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Andrews tells Atchison he doesn't need surgery

Andrews tells Atchison he doesn't need surgery

Andrews tells Atchison he doesn't need surgery
BOSTON -- While a visit to noted orthopedist Dr. James Andrews is often a precursor to surgery, right-hander Scott Atchison was delighted to hear the opposite during his visit to Pensacola, Fla., on Monday.

Though Atchison, 36, does have a ligament injury in his right elbow, Andrews recommended that surgery isn't necessary at this point.

Instead, Atchison will spend the next couple of weeks rehabbing his elbow with the hope he can help the Red Sox down the stretch.

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"I'm hoping at some point probably in September, maybe be in a game and pitch and hopefully help this team down the stretch," Atchison said before Tuesday's game against Texas.

There seemed to be a near inevitability that Atchison would need surgery once Red Sox manager Bobby Valentine revealed last week that there was a tear in his UCL.

But the truth is, nearly every pitcher Atchison's age -- and with his amount of professional innings -- has some degree of tear in the elbow and shoulder.

"You never want to have surgery. I didn't want to rush into anything," said Atchison, who was one of Boston's best pitchers in the first half of the season, going 2-1 with a 1.76 ERA in 37 games. "Obviously you hear tear and it automatically makes people think that. Unfortunately, everybody probably has a little bit of something going on. You just don't ever know. It was good to hear and I feel like, at this point in my career, I can get through this."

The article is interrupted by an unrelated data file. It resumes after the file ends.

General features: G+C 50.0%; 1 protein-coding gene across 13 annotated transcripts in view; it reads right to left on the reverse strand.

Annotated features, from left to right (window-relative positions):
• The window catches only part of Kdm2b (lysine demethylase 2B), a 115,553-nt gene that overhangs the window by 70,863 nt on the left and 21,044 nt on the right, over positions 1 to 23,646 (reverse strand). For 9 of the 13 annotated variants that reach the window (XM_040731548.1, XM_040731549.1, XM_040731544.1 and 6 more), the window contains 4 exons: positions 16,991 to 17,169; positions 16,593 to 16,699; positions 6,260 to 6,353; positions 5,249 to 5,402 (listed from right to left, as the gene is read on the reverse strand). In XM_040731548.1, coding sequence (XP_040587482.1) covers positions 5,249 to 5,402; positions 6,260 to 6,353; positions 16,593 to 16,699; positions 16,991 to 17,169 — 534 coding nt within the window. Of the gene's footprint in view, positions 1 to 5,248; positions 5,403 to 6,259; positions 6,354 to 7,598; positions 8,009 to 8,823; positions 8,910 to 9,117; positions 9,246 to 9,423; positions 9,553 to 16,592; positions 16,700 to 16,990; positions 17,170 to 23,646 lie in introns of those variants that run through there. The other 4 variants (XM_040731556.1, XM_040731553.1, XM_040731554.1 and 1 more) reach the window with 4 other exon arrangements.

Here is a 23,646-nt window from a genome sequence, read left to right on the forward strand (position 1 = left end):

If the conservative treatment of rehab doesn't work, Atchison understands that there's still a possibility he could need surgery.

"If I come back and I start throwing, and it all doesn't allow me to do it or there's too much pain, then we have to sit back down and re-assess everything," Atchison said. "Any time you pick up that ball out there, even if you're healthy, there's always a risk. It's nothing I'm worried about. I'm just going to go forward with it and keep a positive mindset and hopefully I can get back before the end of the year."

Nolan Ryan is one notable pitcher who played through a similar ligament injury later on in his Hall of Fame career.

"I had a very similar report when we got him from Houston [in December 1988] when I was with the Rangers," Valentine said. "They said a very similar thing, 'Hey it's torn, either get it cut on or throw 75 pitches a game or something.' And he went on to pitch a couple more no-hitters and strike out a whole bunch of people, so who knows."

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